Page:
Upon meeting Rahul, I told him to take me around to see the best of what Old Delhi had to offer. Sweet or savory, whatever he thought was best. I put my full trust in him. He gave a sly smile and gestured for me to climb up into his rickshaw. (And no, that’s not a pickup line. Yet.)
Bike rickshaws are rickety but charming. A small hood covers your head but the rest of the vehicle is open, which makes it the best way to see a place like the streets of Old Delhi. Walking around can be arduous and confusing, and often the best views are from right in the middle of the road. Stepping up into my seat, I felt like Cinderella climbing into her carriage, excited and apprehensive and lucky.
Our first stop was Ashok Chats corner where, Rahul said, I had to sample two different snacks. I handed him my fifty rupees and did what I was told. First up was papri chaat, AKA the best thing I’ve ever eaten. I’m embarrassed by my efforts to describe this: the base consisted fluffy, cake-like (moist?) little rolls and crispy, crunchy fried discs. Topped with a tangy yogurt sauce, chickpeas, spicy chutneys and some sort of mango concoction. Soft and crunchy and sweet and spicy and tangy and light. I KNOW that description makes no sense and the picture included below isn’t doing much to help my case, but trust me. I’d buy another plane ticket to India just to taste this again.
Next up was Golgappe, tiny crispy hollow puffs filled with a tamarind and mango flavored liquid. It was totally different from anything I have ever eaten. But refreshing and delicious and light. Then across the street for dessert number one (fluffy white stuff? that’s what she said?), and back into the rickshaw. We arrived at an unassuming storefront — no sign, nothing flashy, just an old man sitting in front of a huge vat of kheer: delicious, thick Indian rice pudding (but more pudding-y than what we’re used to at home). It was a generations-old operation, and his son looked on from the background, learning the trade to one day take things over after his father finds his home in the great Kheer shop in the sky. Kheer Daddy served me up a bowl and Rahul and I sat in back, at an old, time-worn wooden table. The walls were a sweet Carolina blue that hadn’t been touched up in maybe a hundred years. Decor clearly wasn’t a priority here, and it shouldn’t be: the kheer was so delicious that it warranted a complete absence of distraction or competition from outside forces. I just sat and spooned it into my mouth, eyes closed. It was that good.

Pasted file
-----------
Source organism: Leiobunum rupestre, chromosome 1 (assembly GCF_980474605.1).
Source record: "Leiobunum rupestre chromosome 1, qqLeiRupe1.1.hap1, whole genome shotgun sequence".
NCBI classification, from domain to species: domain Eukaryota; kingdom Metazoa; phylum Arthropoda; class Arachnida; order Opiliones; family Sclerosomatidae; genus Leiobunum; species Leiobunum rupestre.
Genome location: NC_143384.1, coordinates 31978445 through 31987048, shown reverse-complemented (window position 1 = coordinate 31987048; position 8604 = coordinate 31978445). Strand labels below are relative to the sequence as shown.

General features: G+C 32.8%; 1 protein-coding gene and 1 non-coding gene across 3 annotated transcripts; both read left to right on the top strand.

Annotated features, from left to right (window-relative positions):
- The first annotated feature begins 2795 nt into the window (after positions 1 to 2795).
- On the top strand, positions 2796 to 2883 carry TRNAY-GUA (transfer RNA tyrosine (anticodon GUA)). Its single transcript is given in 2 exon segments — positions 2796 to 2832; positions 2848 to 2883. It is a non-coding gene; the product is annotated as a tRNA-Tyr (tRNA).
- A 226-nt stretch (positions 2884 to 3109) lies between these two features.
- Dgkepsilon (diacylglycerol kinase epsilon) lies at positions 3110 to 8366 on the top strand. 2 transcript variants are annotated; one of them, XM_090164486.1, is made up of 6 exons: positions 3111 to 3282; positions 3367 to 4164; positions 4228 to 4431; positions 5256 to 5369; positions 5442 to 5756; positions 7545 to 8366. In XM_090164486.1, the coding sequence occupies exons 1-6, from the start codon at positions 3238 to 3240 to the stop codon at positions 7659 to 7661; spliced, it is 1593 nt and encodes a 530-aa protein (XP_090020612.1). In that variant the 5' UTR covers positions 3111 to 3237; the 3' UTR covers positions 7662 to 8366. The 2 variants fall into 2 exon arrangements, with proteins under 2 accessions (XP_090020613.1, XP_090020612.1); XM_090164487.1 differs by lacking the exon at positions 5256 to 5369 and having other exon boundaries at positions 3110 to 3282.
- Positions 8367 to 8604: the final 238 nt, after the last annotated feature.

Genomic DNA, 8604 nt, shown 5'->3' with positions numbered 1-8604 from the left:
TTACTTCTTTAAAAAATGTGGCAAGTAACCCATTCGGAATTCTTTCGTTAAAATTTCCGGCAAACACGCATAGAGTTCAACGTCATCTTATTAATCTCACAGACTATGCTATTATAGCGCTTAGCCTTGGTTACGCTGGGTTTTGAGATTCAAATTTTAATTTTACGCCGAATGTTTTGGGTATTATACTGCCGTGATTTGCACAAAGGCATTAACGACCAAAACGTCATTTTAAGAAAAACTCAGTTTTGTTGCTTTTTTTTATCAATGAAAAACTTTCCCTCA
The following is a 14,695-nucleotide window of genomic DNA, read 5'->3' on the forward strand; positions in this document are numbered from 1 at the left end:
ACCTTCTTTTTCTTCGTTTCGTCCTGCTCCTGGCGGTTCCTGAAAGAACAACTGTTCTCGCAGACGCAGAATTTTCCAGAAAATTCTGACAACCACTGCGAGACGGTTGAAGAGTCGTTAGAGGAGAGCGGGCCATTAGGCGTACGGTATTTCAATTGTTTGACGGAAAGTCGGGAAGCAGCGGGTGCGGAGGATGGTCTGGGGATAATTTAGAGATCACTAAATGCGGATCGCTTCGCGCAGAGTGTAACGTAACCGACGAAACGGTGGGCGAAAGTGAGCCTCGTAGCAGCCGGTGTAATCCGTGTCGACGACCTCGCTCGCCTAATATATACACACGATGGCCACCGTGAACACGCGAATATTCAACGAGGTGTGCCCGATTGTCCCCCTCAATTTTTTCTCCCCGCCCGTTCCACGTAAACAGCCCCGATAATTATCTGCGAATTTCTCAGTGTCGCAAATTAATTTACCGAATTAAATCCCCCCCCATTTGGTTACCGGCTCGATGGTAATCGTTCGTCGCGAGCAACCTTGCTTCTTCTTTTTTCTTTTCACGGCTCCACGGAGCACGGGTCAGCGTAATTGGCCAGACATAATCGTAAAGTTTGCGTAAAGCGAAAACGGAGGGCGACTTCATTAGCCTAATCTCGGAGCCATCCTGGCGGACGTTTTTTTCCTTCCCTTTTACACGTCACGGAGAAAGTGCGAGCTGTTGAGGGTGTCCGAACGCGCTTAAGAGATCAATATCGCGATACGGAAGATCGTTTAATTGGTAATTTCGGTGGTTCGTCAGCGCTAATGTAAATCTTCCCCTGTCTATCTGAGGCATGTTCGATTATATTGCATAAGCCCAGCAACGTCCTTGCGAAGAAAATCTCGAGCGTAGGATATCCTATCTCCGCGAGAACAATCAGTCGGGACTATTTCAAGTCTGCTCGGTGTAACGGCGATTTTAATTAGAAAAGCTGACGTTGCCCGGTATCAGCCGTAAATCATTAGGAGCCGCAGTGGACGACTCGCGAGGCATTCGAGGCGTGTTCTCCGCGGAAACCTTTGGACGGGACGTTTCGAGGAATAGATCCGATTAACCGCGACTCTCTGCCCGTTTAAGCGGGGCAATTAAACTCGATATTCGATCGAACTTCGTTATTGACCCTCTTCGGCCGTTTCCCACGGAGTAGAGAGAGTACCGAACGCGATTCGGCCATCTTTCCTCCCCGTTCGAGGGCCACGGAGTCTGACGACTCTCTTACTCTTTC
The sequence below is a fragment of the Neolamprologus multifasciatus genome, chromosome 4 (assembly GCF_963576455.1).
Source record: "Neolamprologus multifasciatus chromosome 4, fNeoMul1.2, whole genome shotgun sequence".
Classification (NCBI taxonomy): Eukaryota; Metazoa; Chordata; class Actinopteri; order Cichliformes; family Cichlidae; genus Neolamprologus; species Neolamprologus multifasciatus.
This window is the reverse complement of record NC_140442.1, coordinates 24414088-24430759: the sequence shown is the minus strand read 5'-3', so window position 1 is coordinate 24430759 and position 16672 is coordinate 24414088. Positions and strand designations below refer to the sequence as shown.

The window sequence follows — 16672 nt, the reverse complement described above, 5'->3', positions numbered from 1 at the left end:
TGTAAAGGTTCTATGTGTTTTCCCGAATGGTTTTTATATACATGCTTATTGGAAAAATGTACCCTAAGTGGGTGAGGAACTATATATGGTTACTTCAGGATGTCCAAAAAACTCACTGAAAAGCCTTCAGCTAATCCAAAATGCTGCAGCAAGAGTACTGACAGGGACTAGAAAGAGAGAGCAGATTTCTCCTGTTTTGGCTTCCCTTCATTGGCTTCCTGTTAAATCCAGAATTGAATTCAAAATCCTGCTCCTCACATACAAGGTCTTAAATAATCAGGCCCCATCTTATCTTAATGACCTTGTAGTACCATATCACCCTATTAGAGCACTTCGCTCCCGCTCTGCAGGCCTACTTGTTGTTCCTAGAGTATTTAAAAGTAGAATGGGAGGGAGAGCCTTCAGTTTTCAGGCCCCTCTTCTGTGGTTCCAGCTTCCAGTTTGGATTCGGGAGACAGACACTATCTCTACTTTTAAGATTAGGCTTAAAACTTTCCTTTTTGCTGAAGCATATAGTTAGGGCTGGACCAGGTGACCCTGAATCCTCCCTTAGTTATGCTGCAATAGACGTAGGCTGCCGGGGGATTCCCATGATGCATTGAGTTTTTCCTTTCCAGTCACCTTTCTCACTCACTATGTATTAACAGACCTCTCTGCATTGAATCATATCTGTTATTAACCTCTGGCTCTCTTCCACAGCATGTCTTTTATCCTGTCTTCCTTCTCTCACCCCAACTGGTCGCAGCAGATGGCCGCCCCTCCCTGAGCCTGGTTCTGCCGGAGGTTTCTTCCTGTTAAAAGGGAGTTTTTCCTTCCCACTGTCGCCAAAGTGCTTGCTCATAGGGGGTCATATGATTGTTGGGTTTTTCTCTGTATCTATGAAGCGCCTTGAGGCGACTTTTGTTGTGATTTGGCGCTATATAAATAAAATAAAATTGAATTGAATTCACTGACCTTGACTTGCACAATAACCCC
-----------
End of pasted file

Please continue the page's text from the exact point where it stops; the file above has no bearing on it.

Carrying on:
As we we wrapped up our afternoon — including deliciously fluffy mango-flavored kulfi ice cream down an alley so rickety we had to ditch the rickshaw and walk — I realized this was the perfect way to say goodbye to India. The food, of course, was amazing. The streets were loud, the traffic dense, the pollution hard on my lungs but easy on my eyes: with the setting sun it gave the streets the glow of a perfectly instagrammed photograph, nostalgic and ethereal and hazy.
Thankfully, the point at which we had to leave the rickshaw behind (streets were closed off due to the Imam’s visit) coincided with the point at which my stomach raised its white flag. I can eat – a lot – but I knew I was done for the day. So we got a bit of walking in, and Rahul pointed me back to the metro.
I walked slowly, both because all I could think about was changing into something with an elasticized waistband and because I didn’t want to say goodbye to the old city, didn’t want the day to end, didn’t know what it would be like to leave this insane and vibrant country after a two-month courtship: sometimes tumultuous, a bit love-hate, but passionate and caring nonetheless. I stumbled back into our hotel room, plopping onto my fluffy bead and rubbing my distended yet victorious stomach.
India was good for me. For so many reasons. The culture is so vibrant and at times overpowering, but I liked it. And the food — the food was amazing. After years of disordered eating and gradual recovery, I was able to wholeheartedly embrace my love of food. I realized that I just really like food. I like eating it and learning how it’s made and discovering new things and hearing stories about where they come from. I had fun trying new foods on the street, in restaurants, having a second helping if I wanted it, giggling through piles of chapatis and endless boxes of delicious Indian sweets (which I WILL learn to make someday). And the subsequent squeeze in my jeans just reminds me of all the beautiful things I’ve experienced and the way I’ve been able to savor my trip so far. Somehow, with a few more pounds on my frame, I feel lighter.